Beneficial Special Actions include buying or selling an item, being able to place your meeple on a card already occupied by another player and ‘Muster an Army’ which makes all monster locations count as defended. The strategic ones enable you to rearrange the cards in the location stacks in order to change the action at that location and ‘Run Amok’ means you shuffle all the cards in each location, completely changing the state of play!
When you first start, I would recommend reading these cards carefully, getting to know the symbols used on them and reading the rules regarding them closely as this is probably the most complicated aspect of the the game.
So with the basics under our belt, how does it play?
Well, Dwarf is a really fun game! The turns go fast, even with three players, and the ever-changing cards means that no two turns feel the same.
The game stays fresh and amicably competitive throughout the game. The tables can turn quickly as one player over-spends their resources to buy items, or another sells an Item for 5 Gold.
And there is a nice balance of competition and cooperation. You will often find yourself working together to defend against the monsters, but occasionally you will want to be sly and leave your competitors high and dry, and the Special Actions can really throw a curve ball in there too!
As you play through a few times you will begin to build up some tactics which are not immediately obvious. I really like this about the game. Dwarf is conceptually simple but with some deeper levels of strategy which take time to master. And it is quite a social game. I found that we would be talking constantly throughout, each trying to figure out our best courses of action and negotiating who was going to defend against the monsters.
There is very little downtime during Dwarf, the alternate meeple-placing mechanic means there are usually only a few seconds between each decision so it can keep the attention of those who get bored with long waits between turns. My daughter, 10, is one of these people and she loves the game!
I’m really impressed with what Lee Broderick has done with the solo mode for Dwarf. In solo mode, you play against a dummy opponent which is governed by a clever set of algorithms which are built into the card design.
Each card has a diagram of the play-space with one card-slot highlighted orange. This is where you place the card in the mountain. There is also a black and a white meeple icon on the diagram. The second card you draw each turn determines where the A.I. player places their first meeple – they place their first meeple on the space represented by the black meeple icon.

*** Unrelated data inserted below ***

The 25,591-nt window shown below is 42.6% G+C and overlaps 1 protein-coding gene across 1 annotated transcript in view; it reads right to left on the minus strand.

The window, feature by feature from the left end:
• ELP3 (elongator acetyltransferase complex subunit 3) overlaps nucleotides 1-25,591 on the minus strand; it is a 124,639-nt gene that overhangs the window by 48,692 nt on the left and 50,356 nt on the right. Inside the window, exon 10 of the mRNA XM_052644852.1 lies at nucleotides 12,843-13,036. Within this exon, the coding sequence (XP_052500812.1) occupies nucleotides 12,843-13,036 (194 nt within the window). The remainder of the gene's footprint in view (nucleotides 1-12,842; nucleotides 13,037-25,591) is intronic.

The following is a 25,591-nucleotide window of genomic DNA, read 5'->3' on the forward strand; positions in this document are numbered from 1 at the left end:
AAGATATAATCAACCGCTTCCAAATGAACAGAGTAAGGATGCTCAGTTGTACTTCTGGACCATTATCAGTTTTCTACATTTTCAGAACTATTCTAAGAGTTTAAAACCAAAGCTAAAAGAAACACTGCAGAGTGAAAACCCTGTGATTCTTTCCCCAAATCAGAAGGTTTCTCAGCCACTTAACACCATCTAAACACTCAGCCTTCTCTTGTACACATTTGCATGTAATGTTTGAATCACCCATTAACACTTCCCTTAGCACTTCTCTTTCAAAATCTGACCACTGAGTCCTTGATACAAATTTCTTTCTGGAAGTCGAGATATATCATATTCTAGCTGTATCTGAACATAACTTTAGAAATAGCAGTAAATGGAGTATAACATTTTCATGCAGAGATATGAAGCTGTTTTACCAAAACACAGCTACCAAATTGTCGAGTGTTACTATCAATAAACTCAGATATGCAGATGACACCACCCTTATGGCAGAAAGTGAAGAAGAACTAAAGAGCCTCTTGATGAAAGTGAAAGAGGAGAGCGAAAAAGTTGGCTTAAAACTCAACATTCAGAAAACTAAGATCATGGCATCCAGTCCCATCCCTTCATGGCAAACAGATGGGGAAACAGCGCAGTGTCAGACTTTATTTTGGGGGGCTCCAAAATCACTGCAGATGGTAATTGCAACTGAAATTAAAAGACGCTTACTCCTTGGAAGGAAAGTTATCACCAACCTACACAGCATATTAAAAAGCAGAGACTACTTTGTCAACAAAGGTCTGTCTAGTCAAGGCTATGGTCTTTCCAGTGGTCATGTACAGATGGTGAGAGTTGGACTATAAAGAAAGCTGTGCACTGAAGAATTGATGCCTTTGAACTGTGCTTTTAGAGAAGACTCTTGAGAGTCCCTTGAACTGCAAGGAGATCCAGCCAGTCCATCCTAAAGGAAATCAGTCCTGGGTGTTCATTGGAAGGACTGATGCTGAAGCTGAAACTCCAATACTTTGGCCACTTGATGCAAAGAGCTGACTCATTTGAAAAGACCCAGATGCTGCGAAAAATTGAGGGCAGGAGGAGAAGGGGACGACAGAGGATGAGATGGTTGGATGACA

You then take your turn and the card you place your meeple on determines where the A.I. places its second meeple – It goes where the black meeple is on the card you chose, and if that space is not available, it goes for the location of the white meeple. This is such a great mechanic as there is a good balance between randomness and the player’s ability to influence the outcome.
Hard decisions need to be made every turn as you will want the A.I. to go to certain locations but that means choosing your meeple placement very carefully. You will need to balance your desire for glory and gold with the A.I.’s opportunities and be very strategic.
There are also three levels of difficulty in solo mode, each with slight adjustments to the algorithm to add extra challenge. For example, in easy mode, the A.I. is at the whim of the card icons, but in level 2 and 3, it begins to be more tactical in its choices. At level 1 you can force it to take useless actions, but at higher levels this is not possible and it will seek out better positions making it more of a formidable opponent.
Lars Munck has delivered again with some gorgeous and atmospheric art for Dwarf. The Cover art has a cool fantasy-cum-steam-punk feel and the card art is great, especially the Great Dragon.
All the materials are of a high quality, with robust cards, wooden tokens and sweet little dwarf meeples.
I have a few suggestions for future editions of the game. The first is more variety in the Special Actions deck. I’d like to see more special actions which allow you to increase your yield or screw-over your opponents!
I found that some Special Actions do not seem worth the cost as the outcome can be quite random, so if you have relatively undesirable Special Actions on the top of the decks, you can go a whole game not using any Special Actions. I think the Special Actions contain a certain amount of untapped potential in this regard. I’d love to see an expansion with new Special Action cards!
My other two suggestions are very minor, the first is that the 1st player token is not a proper token, just a disc that one has to stick the 1st player sticker on. It’s the only piece which is of a lesser quality than the rest of the game. It makes no difference to game play, but it would be nice to have a proper token for it.
The last suggestion is that the box needs to come with more Medal tokens, perhaps some representing 5 medals as I often had to substitute other things for the Medals as I frequently ran out.
To summarize, I love Dwarf! Dwarf is a small game which definitely punches above its weight in terms of brain-work. It is compact enough to travel with, easy enough to teach my kids and strategic and frenetic enough to keep you on your toes for the full duration of the game.
Dwarf is a fast-paced, quick game which has several layers of strategy to explore. It is also very flexible, being an excellent solo game and just as good with 2 or 3 players. And the dwarf meeples are so cute! – Highly recommended!
You can check out my reviews of other Dragon Dawn Production games here:
Maeshowe – An Orkney Saga
And as always, thanks for reading!